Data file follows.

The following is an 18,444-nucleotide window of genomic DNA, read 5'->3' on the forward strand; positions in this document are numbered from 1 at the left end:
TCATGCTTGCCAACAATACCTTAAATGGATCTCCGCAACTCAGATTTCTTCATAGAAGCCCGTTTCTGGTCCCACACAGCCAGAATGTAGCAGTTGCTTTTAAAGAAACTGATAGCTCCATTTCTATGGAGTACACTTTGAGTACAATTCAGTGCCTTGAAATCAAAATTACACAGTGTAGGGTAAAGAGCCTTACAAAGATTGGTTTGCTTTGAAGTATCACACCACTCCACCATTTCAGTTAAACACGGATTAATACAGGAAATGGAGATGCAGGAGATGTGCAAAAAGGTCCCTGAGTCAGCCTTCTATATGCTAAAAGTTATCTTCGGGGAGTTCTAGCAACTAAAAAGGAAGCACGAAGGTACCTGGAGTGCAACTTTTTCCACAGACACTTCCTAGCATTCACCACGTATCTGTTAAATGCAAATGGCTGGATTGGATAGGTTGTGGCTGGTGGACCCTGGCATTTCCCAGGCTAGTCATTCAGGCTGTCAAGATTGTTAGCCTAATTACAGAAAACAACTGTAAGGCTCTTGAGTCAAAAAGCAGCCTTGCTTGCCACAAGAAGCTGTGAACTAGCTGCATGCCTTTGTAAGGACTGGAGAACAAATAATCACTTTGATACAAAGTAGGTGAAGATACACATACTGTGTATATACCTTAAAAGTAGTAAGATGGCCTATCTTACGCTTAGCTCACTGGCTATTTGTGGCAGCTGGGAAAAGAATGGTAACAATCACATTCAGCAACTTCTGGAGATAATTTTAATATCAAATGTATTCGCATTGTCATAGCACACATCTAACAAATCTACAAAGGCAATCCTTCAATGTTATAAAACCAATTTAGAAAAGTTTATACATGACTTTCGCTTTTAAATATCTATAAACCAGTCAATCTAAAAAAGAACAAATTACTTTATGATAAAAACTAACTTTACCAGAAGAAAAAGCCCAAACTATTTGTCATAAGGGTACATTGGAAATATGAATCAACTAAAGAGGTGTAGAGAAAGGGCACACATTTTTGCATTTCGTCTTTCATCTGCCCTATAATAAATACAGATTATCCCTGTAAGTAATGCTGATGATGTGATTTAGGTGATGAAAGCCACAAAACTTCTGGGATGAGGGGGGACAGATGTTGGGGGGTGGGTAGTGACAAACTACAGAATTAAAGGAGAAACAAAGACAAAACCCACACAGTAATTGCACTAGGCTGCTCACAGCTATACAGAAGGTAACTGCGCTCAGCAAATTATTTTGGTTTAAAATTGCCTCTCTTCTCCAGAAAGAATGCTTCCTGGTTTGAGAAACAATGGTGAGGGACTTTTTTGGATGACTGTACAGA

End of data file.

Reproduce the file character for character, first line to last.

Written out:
The following is an 18,444-nucleotide window of genomic DNA, read 5'->3' on the forward strand; positions in this document are numbered from 1 at the left end:
TCATGCTTGCCAACAATACCTTAAATGGATCTCCGCAACTCAGATTTCTTCATAGAAGCCCGTTTCTGGTCCCACACAGCCAGAATGTAGCAGTTGCTTTTAAAGAAACTGATAGCTCCATTTCTATGGAGTACACTTTGAGTACAATTCAGTGCCTTGAAATCAAAATTACACAGTGTAGGGTAAAGAGCCTTACAAAGATTGGTTTGCTTTGAAGTATCACACCACTCCACCATTTCAGTTAAACACGGATTAATACAGGAAATGGAGATGCAGGAGATGTGCAAAAAGGTCCCTGAGTCAGCCTTCTATATGCTAAAAGTTATCTTCGGGGAGTTCTAGCAACTAAAAAGGAAGCACGAAGGTACCTGGAGTGCAACTTTTTCCACAGACACTTCCTAGCATTCACCACGTATCTGTTAAATGCAAATGGCTGGATTGGATAGGTTGTGGCTGGTGGACCCTGGCATTTCCCAGGCTAGTCATTCAGGCTGTCAAGATTGTTAGCCTAATTACAGAAAACAACTGTAAGGCTCTTGAGTCAAAAAGCAGCCTTGCTTGCCACAAGAAGCTGTGAACTAGCTGCATGCCTTTGTAAGGACTGGAGAACAAATAATCACTTTGATACAAAGTAGGTGAAGATACACATACTGTGTATATACCTTAAAAGTAGTAAGATGGCCTATCTTACGCTTAGCTCACTGGCTATTTGTGGCAGCTGGGAAAAGAATGGTAACAATCACATTCAGCAACTTCTGGAGATAATTTTAATATCAAATGTATTCGCATTGTCATAGCACACATCTAACAAATCTACAAAGGCAATCCTTCAATGTTATAAAACCAATTTAGAAAAGTTTATACATGACTTTCGCTTTTAAATATCTATAAACCAGTCAATCTAAAAAAGAACAAATTACTTTATGATAAAAACTAACTTTACCAGAAGAAAAAGCCCAAACTATTTGTCATAAGGGTACATTGGAAATATGAATCAACTAAAGAGGTGTAGAGAAAGGGCACACATTTTTGCATTTCGTCTTTCATCTGCCCTATAATAAATACAGATTATCCCTGTAAGTAATGCTGATGATGTGATTTAGGTGATGAAAGCCACAAAACTTCTGGGATGAGGGGGGACAGATGTTGGGGGGTGGGTAGTGACAAACTACAGAATTAAAGGAGAAACAAAGACAAAACCCACACAGTAATTGCACTAGGCTGCTCACAGCTATACAGAAGGTAACTGCGCTCAGCAAATTATTTTGGTTTAAAATTGCCTCTCTTCTCCAGAAAGAATGCTTCCTGGTTTGAGAAACAATGGTGAGGGACTTTTTTGGATGACTGTACAGA